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"When we came in sight of Canton, we saw some buildings that rose far above all others, and very naturally we asked what they were. We were somewhat taken aback when told that they were pawnbrokers' establishments, and of course they were among the things we went to look at. They were filled from top to bottom with clothing and other things, and our guide explained to us that the Chinese are in the habit of pawning everything they are not using, for the double reason that they get money which they can use, and at the same time they save the trouble of taking care of the property. At the beginning of winter they pawn their summer clothes, and at the beginning of summer they pawn their winter clothes. All other things on which they can borrow money they take to the pawn-shop, even when they are not obliged to have the cash. It saves the trouble of storing the goods themselves, and running the risk of having them stolen.The Dutch were great traders in the East Indies, and they managed to obtain a footing in Japan during the time of the Portuguese success. They received a concession of the island of Deshima, about six hundred feet square, in the harbor of Nagasaki, and here they lived until our day. When the troubles arose that led to the expulsion of foreigners and the extinction of Christianity, the Dutch were excepted from the operations of the edict, as it could not be shown that they had had any part in the conspiracy. They had been too busy with their commerce to meddle in religious matters; and, if history is true, it is probable that they hadn't religion enough in their small colony at Deshima to go around and give a perceptible quantity to each man.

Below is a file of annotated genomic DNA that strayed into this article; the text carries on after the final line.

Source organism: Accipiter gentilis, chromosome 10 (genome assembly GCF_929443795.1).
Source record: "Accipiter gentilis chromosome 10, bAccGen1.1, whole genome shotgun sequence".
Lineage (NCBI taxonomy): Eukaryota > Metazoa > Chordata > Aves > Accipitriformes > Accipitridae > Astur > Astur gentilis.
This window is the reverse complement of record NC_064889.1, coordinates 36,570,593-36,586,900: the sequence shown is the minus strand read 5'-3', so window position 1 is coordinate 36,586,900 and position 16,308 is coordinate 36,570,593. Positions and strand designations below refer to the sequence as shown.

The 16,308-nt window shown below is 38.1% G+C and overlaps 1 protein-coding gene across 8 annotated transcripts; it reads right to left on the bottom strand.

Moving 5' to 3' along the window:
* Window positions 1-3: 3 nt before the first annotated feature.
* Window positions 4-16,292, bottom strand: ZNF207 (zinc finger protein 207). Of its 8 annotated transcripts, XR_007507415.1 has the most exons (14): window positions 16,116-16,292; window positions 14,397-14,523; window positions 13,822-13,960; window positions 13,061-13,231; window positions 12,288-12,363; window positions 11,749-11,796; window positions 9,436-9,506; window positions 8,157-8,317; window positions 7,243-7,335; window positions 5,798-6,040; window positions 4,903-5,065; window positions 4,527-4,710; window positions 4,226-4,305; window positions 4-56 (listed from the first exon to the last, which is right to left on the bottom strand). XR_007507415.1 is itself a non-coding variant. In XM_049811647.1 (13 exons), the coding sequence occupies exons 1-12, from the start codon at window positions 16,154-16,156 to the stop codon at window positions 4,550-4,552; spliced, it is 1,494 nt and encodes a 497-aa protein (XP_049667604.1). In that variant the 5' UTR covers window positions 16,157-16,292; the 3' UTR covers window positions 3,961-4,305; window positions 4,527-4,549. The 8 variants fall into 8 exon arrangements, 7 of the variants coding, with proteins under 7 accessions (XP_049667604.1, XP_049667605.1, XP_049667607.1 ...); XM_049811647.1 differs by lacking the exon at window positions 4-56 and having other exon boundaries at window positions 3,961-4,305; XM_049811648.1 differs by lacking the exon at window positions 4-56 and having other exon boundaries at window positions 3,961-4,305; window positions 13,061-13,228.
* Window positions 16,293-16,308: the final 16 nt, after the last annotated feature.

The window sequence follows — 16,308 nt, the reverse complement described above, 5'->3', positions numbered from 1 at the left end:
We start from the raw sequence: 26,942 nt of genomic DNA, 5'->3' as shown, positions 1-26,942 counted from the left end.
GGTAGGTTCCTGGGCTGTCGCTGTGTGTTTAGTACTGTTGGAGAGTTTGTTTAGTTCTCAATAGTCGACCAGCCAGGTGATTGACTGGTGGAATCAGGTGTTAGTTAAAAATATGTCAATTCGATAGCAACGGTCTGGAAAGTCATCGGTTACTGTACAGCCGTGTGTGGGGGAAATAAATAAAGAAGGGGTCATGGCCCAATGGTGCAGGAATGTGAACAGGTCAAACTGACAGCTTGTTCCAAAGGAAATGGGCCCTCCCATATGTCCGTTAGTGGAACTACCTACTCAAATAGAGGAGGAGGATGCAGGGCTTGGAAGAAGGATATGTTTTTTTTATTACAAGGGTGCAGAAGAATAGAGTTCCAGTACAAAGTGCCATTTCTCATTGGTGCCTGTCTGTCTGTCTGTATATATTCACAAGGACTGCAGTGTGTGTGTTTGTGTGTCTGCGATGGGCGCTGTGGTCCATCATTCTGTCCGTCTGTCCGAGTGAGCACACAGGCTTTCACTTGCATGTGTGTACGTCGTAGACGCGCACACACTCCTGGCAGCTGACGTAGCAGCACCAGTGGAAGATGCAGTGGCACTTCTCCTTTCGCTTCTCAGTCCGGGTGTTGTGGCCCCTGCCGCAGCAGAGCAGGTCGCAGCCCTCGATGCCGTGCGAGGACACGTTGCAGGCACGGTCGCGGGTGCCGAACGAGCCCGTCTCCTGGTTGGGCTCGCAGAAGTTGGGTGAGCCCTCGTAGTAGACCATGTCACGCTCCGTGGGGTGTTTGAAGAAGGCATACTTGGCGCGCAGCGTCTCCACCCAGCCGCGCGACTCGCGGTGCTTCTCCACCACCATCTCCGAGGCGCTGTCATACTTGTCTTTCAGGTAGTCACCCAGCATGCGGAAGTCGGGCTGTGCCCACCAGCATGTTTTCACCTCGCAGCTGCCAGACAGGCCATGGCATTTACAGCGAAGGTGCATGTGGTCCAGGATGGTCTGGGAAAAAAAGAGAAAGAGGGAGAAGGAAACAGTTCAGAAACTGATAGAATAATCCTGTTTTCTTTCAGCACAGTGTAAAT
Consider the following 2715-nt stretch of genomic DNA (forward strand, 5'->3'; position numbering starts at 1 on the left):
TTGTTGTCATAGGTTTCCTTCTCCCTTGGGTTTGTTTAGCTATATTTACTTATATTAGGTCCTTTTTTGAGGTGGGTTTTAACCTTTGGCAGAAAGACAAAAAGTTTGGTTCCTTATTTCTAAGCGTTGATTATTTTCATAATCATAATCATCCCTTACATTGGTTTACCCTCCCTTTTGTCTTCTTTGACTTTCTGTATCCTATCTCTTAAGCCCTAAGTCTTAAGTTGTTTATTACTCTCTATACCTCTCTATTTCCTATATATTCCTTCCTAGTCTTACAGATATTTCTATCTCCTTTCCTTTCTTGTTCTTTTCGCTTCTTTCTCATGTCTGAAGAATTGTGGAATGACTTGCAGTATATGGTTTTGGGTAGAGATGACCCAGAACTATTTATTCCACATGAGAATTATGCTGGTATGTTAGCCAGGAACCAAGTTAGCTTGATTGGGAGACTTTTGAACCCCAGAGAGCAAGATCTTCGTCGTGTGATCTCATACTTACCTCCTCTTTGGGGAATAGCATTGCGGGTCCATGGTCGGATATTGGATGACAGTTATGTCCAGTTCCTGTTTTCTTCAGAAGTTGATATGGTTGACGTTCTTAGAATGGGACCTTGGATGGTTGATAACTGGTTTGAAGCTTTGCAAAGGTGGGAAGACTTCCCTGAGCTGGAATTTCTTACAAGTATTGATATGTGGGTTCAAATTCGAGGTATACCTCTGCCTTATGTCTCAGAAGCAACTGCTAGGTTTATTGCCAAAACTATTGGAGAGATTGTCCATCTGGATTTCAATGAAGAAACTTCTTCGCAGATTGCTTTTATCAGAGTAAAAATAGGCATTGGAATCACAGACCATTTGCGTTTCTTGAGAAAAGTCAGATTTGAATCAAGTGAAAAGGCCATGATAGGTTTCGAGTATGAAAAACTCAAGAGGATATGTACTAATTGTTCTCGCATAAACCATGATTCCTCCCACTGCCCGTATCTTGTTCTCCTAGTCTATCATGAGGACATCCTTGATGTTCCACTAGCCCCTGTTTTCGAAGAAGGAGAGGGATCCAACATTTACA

"What, a leather-curtained spring-wagon?""We passed the ruins of forts and towers every few miles, and our guide pointed out some of the towers that were formerly used for conveying intelligence by means of signal-fires. They are now falling to pieces, and are of no further use.
Things were in this condition when one day (September 14th, 1862) the procession of Shimadzu Saburo, father of the last Daimio of Satsuma, was passing along the Tokaido on its way from the capital to the western part of the empire. Through fear of trouble in case of an encounter with the train of this prince, the authorities had previously requested foreigners not to go upon the Tokaido that day; but the request was refused, and a party of English peoplethree gentlemen and a ladyembraced the opportunity to go out that particular afternoon to meet the prince's train. Two American gentlemen were out that afternoon, and encountered the same train; they politely turned aside to allow the procession to pass, and were not disturbed.The boys were rather surprised when they sat down to a dinner at which stewed oysters, green corn, and other things with which they were familiar at home were smoking before them; and Fred remarked that the Japanese cooking was not so unlike that of America, after all. Doctor Bronson smiled and said the cooking was done in America, and all that the Japanese cook had to do with the articles was to warm them up after opening the cans."We knew that any promise they made would not amount to anything when they were once in possession of the deck, and, besides, to go back to China would be a complete surrender of the voyage. The captain did not hesitate a moment in his answer to this demand.